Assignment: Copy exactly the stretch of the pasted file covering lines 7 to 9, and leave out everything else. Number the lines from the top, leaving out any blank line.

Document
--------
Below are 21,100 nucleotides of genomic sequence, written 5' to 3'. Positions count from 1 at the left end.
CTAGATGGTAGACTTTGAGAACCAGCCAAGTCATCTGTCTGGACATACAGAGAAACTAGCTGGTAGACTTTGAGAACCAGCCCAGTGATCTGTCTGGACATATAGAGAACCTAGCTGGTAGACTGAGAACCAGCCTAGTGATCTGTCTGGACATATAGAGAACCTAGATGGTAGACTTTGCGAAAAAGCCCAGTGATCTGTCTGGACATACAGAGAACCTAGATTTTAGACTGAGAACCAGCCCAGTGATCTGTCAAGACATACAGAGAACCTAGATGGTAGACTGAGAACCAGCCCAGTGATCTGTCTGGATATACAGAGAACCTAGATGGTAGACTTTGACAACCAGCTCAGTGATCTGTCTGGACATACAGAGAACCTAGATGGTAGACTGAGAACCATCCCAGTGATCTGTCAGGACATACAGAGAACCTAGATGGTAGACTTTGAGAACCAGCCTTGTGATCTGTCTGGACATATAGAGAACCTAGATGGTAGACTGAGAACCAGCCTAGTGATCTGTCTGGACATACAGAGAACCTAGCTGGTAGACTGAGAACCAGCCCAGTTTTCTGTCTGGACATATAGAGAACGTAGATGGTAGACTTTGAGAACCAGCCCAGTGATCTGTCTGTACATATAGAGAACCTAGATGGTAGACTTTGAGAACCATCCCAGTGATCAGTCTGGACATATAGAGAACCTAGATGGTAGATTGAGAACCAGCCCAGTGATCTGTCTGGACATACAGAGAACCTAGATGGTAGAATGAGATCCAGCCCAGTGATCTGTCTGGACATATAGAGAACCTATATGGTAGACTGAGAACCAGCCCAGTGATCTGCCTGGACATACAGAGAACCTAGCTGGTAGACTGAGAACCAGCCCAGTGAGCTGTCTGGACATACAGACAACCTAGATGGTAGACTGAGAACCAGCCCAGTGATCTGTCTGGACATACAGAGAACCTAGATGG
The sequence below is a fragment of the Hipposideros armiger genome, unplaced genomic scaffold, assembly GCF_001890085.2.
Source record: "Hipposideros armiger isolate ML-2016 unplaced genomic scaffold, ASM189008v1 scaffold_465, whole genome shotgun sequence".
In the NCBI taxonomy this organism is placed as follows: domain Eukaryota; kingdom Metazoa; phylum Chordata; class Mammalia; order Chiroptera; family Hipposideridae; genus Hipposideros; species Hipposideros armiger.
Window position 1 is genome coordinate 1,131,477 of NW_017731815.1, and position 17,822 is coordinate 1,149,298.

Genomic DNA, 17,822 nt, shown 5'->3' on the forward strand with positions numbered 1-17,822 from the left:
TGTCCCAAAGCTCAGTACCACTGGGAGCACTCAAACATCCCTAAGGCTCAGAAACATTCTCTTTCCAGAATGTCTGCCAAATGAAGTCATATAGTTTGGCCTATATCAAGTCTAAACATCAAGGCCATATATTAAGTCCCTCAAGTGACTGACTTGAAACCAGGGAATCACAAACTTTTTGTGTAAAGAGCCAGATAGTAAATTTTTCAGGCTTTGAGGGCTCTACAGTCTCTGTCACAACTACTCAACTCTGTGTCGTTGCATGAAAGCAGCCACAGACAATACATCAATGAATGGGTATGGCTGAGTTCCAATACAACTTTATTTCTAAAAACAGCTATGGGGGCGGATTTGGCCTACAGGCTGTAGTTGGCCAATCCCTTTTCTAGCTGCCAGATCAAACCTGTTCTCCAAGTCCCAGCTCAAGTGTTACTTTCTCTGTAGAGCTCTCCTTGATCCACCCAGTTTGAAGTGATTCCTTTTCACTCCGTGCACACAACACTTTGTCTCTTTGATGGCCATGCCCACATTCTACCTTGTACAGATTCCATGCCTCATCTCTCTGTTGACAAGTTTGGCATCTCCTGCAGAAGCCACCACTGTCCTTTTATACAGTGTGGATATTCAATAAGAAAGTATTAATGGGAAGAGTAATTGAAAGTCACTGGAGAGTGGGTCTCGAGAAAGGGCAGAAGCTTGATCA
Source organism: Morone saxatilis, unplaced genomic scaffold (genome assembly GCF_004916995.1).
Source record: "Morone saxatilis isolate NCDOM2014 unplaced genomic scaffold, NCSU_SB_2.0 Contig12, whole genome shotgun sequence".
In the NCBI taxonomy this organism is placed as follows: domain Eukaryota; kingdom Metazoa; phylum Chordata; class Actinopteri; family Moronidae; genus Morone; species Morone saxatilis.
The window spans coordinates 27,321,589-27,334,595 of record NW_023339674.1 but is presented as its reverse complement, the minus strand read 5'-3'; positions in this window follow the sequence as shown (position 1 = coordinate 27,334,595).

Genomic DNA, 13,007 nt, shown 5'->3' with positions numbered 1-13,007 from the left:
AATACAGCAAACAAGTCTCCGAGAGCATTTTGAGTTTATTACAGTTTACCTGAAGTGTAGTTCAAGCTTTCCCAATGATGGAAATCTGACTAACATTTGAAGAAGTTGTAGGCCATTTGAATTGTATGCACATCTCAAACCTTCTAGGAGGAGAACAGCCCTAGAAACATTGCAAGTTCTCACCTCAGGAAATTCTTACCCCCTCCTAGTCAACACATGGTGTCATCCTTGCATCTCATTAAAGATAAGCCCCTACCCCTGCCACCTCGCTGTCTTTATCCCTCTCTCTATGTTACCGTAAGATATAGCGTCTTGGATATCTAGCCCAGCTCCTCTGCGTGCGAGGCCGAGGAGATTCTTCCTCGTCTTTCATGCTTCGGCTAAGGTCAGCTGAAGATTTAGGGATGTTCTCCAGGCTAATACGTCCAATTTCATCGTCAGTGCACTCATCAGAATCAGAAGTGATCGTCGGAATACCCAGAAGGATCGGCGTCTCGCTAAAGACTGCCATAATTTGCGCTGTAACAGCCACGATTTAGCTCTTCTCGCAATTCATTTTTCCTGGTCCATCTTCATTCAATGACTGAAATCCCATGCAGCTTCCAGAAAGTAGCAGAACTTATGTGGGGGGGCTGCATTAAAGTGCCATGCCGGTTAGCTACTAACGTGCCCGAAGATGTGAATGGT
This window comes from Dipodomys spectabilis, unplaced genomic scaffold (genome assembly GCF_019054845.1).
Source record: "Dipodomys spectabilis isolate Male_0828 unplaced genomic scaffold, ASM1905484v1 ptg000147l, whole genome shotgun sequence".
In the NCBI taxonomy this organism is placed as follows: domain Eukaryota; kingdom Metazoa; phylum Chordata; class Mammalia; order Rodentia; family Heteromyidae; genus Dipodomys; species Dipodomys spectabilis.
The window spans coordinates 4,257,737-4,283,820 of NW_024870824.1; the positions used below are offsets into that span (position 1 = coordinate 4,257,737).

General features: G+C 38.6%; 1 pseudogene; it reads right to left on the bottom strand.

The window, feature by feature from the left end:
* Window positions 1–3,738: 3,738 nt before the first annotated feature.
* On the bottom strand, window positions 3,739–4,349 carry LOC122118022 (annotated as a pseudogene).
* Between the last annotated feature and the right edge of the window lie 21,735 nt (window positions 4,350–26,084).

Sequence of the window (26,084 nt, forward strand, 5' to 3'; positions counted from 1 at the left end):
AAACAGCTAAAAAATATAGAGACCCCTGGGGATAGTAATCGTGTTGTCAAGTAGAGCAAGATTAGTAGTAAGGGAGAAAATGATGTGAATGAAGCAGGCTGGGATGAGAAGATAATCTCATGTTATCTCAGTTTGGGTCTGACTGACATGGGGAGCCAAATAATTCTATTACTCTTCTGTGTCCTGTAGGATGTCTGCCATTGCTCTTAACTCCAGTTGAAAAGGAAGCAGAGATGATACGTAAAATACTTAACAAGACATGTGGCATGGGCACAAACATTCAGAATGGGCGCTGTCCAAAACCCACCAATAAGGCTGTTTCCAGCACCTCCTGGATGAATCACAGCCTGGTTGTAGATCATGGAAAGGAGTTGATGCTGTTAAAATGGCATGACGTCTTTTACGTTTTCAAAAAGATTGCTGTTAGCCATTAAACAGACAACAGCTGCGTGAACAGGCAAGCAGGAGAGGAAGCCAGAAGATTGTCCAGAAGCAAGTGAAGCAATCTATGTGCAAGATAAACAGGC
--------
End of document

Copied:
Genomic DNA, 17,822 nt, shown 5'->3' on the forward strand with positions numbered 1-17,822 from the left:
TGTCCCAAAGCTCAGTACCACTGGGAGCACTCAAACATCCCTAAGGCTCAGAAACATTCTCTTTCCAGAATGTCTGCCAAATGAAGTCATATAGTTTGGCCTATATCAAGTCTAAACATCAAGGCCATATATTAAGTCCCTCAAGTGACTGACTTGAAACCAGGGAATCACAAACTTTTTGTGTAAAGAGCCAGATAGTAAATTTTTCAGGCTTTGAGGGCTCTACAGTCTCTGTCACAACTACTCAACTCTGTGTCGTTGCATGAAAGCAGCCACAGACAATACATCAATGAATGGGTATGGCTGAGTTCCAATACAACTTTATTTCTAAAAACAGCTATGGGGGCGGATTTGGCCTACAGGCTGTAGTTGGCCAATCCCTTTTCTAGCTGCCAGATCAAACCTGTTCTCCAAGTCCCAGCTCAAGTGTTACTTTCTCTGTAGAGCTCTCCTTGATCCACCCAGTTTGAAGTGATTCCTTTTCACTCCGTGCACACAACACTTTGTCTCTTTGATGGCCATGCCCACATTCTACCTTGTACAGATTCCATGCCTCATCTCTCTGTTGACAAGTTTGGCATCTCCTGCAGAAGCCACCACTGTCCTTTTATACAGTGTGGATATTCAATAAGAAAGTATTAATGGGAAGAGTAATTGAAAGTCACTGGAGAGTGGGTCTCGAGAAAGGGCAGAAGCTTGATCA
Source organism: Morone saxatilis, unplaced genomic scaffold (genome assembly GCF_004916995.1).